President Biden unveiled the country’s first-ever “National Strategy to Counter Antisemitism,” which the White House called the “most ambitious and comprehensive U.S. Government-led effort to combat antisemitism in American history.” The strategy included more than 100 new actions, including an antisemitism awareness campaign in schools, increased government research on antisemitism, and bias training on antisemitism for federal employees.  

In other news

(Andreas Praefcke)

Democratic and Republican negotiators are closing in on a deal to raise the debt ceiling. According to the New York Times, the agreement is expected to lift the debt limit for two years, while slightly increasing defense spending and slightly lowering domestic spending during that timeframe.

The eventual deal will also likely roll back $10 billion of the $80 billion in new IRS funding approved last year and include provisions clawing back unspent Covid funds, speeding the permitting process for new energy projects, and possibly instituting work requirements for some social safety net programs.

Both chambers of Congress — as well as President Biden — are out for the long weekend, but negotiators are expected to continue hammering out a deal. Any agreement would have little time to pass through Congress before the U.S. runs out of money to pay its bills, which is expected to take place the week of June.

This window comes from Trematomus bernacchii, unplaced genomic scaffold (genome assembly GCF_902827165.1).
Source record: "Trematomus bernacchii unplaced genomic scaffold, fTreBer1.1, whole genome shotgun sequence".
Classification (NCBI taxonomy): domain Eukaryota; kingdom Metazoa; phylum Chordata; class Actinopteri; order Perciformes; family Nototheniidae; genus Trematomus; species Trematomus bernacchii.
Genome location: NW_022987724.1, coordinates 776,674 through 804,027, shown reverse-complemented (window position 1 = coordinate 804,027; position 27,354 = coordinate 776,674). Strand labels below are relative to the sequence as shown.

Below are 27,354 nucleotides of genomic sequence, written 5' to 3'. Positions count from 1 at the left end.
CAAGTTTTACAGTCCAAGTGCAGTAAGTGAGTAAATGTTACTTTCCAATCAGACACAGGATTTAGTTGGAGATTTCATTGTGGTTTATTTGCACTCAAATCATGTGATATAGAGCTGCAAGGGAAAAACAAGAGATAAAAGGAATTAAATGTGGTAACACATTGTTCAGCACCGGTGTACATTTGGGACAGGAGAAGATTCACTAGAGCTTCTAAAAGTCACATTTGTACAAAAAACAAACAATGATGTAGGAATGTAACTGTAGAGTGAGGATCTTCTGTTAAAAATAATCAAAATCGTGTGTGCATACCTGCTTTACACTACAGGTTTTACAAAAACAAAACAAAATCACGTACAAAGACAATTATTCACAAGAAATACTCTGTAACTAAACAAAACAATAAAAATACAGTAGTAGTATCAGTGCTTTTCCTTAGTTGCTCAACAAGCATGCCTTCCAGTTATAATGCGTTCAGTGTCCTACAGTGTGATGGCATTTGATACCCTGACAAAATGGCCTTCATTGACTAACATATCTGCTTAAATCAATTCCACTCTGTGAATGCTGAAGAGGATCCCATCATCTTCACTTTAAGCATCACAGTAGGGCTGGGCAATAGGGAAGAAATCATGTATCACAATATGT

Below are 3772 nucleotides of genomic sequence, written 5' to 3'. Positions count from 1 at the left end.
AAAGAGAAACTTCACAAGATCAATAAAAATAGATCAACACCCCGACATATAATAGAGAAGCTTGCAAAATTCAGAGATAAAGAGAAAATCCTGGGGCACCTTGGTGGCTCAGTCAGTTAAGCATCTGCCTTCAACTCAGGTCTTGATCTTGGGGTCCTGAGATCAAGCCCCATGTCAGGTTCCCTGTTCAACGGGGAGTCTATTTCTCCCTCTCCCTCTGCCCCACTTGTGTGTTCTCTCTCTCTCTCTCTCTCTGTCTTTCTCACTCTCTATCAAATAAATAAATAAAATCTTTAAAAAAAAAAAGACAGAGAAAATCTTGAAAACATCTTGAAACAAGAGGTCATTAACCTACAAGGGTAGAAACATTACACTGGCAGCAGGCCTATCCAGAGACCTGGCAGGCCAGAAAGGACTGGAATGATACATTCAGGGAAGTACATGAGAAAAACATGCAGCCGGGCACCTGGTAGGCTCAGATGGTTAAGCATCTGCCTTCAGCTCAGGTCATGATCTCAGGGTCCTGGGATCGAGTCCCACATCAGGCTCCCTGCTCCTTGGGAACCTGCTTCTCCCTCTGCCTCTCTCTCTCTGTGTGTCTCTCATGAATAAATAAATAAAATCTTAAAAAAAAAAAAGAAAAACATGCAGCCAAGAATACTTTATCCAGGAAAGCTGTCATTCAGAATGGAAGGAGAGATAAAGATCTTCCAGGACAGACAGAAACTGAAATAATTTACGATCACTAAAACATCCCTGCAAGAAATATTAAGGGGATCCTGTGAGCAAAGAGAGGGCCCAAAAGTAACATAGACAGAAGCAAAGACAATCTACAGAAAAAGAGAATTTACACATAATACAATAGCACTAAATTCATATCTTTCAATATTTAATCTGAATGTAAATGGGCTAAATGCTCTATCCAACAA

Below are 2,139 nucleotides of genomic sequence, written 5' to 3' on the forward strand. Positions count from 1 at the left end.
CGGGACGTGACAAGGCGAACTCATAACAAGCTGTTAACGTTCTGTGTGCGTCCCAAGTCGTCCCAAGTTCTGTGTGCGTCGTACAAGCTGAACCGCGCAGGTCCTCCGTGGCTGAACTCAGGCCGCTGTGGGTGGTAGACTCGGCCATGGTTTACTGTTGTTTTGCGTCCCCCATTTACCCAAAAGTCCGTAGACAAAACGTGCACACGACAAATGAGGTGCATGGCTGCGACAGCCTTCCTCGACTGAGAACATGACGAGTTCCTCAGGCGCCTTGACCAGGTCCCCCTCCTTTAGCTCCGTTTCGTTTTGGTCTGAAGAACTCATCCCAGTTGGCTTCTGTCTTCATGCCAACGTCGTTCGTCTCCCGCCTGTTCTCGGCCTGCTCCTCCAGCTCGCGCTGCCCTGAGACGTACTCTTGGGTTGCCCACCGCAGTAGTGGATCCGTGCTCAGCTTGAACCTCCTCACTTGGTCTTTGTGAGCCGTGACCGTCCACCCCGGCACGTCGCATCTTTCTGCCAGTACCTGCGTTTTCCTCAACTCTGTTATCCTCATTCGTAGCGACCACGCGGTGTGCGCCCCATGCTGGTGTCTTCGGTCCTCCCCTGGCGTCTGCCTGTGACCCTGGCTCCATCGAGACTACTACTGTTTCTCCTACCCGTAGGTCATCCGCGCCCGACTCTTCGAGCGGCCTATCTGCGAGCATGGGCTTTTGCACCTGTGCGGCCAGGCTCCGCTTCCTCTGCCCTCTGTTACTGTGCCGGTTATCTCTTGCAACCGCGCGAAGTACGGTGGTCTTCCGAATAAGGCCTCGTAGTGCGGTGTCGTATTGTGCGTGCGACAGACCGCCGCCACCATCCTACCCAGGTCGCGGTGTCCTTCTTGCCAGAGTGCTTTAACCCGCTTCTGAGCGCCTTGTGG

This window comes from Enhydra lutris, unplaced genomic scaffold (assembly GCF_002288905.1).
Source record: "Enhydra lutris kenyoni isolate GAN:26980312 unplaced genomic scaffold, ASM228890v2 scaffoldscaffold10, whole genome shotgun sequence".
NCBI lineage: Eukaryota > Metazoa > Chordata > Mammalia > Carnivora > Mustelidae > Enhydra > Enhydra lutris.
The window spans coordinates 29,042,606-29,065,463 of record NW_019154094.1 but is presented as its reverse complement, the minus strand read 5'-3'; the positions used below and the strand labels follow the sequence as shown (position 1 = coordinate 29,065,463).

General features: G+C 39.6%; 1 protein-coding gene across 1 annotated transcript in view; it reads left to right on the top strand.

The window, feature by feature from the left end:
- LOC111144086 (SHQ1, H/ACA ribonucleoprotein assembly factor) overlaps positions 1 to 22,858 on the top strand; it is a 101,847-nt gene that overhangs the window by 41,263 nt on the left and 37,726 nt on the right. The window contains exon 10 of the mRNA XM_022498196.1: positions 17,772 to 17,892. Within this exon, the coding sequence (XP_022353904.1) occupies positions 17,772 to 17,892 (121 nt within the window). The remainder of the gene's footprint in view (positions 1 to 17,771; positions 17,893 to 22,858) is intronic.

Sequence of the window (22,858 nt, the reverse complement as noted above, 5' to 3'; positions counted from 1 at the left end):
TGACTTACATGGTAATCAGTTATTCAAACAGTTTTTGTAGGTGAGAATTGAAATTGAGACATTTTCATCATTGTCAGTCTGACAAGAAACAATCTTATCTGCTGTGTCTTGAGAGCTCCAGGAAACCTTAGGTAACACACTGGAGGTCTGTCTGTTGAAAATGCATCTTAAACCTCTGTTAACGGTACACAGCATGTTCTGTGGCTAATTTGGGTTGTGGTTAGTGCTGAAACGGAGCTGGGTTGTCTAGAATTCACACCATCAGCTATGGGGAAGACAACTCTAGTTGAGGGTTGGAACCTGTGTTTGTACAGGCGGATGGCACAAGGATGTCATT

Florida Gov. Ron DeSantis raised $8.2 million in the first 24 hours after announcing his presidential bid. The impressive haul sets a new record; for comparison, former President Donald Trump raised $9.5 million in the first six weeks after announcing his 2024 campaign. However, the news was dampened by an NBC News report that DeSantis administration officials have been soliciting campaign contributions from Florida lobbyists, a highly unusual situation that raises legal and ethical questions.

Oath Keepers founder Stewart Rhodes was sentenced to 18 years in prison for his role in the January 6th attack. It is the longest sentence so far for a January 6th defendant and the first for the rarely used charges of seditious conspiracy. “I never have said this to anyone I have sentenced: You pose an ongoing threat and peril to our democracy and the fabric of this country,” District Judge Amit Mehta told Rhodes.

  • Related: DeSantis told a conservative radio host on Thursday that he would consider pardoning January 6th offenders if elected president.

More headlines

  • “Trump workers moved Mar-a-Lago boxes a day before FBI came for documents” WaPo
  • “Menendez Investigation Is Said to Involve Questions About Luxury Gifts” NYT
  • “Texas House committee issues 20 articles of impeachment against Attorney General Ken Paxton” Texas Tribune
  • “Doug Mastriano says he’s not running for US Senate in Pennsylvania” CNN

Today in government

White House: President Biden will welcome the 2023 NCAA men’s and women’s basketball champions — the University of Connecticut Huskies and the Louisiana State University Tigers, respectively — to the White House.

Later, the president will leave for Camp David, where he will spend the holiday weekend.

Congress: The House and Senate are on recess.

Supreme Court: The justices have nothing on tap.

Before I go...

Here’s a fun story on a tell-tale sign that Washington negotiations are heating up: when the pizza arrives.

Pizza on the Way Means Capitol Negotiations Have Heated Up | Bloomberg Government
There’s one sure way to know when Congress reaches a crisis point: young aides start wheeling in pallets of pizza.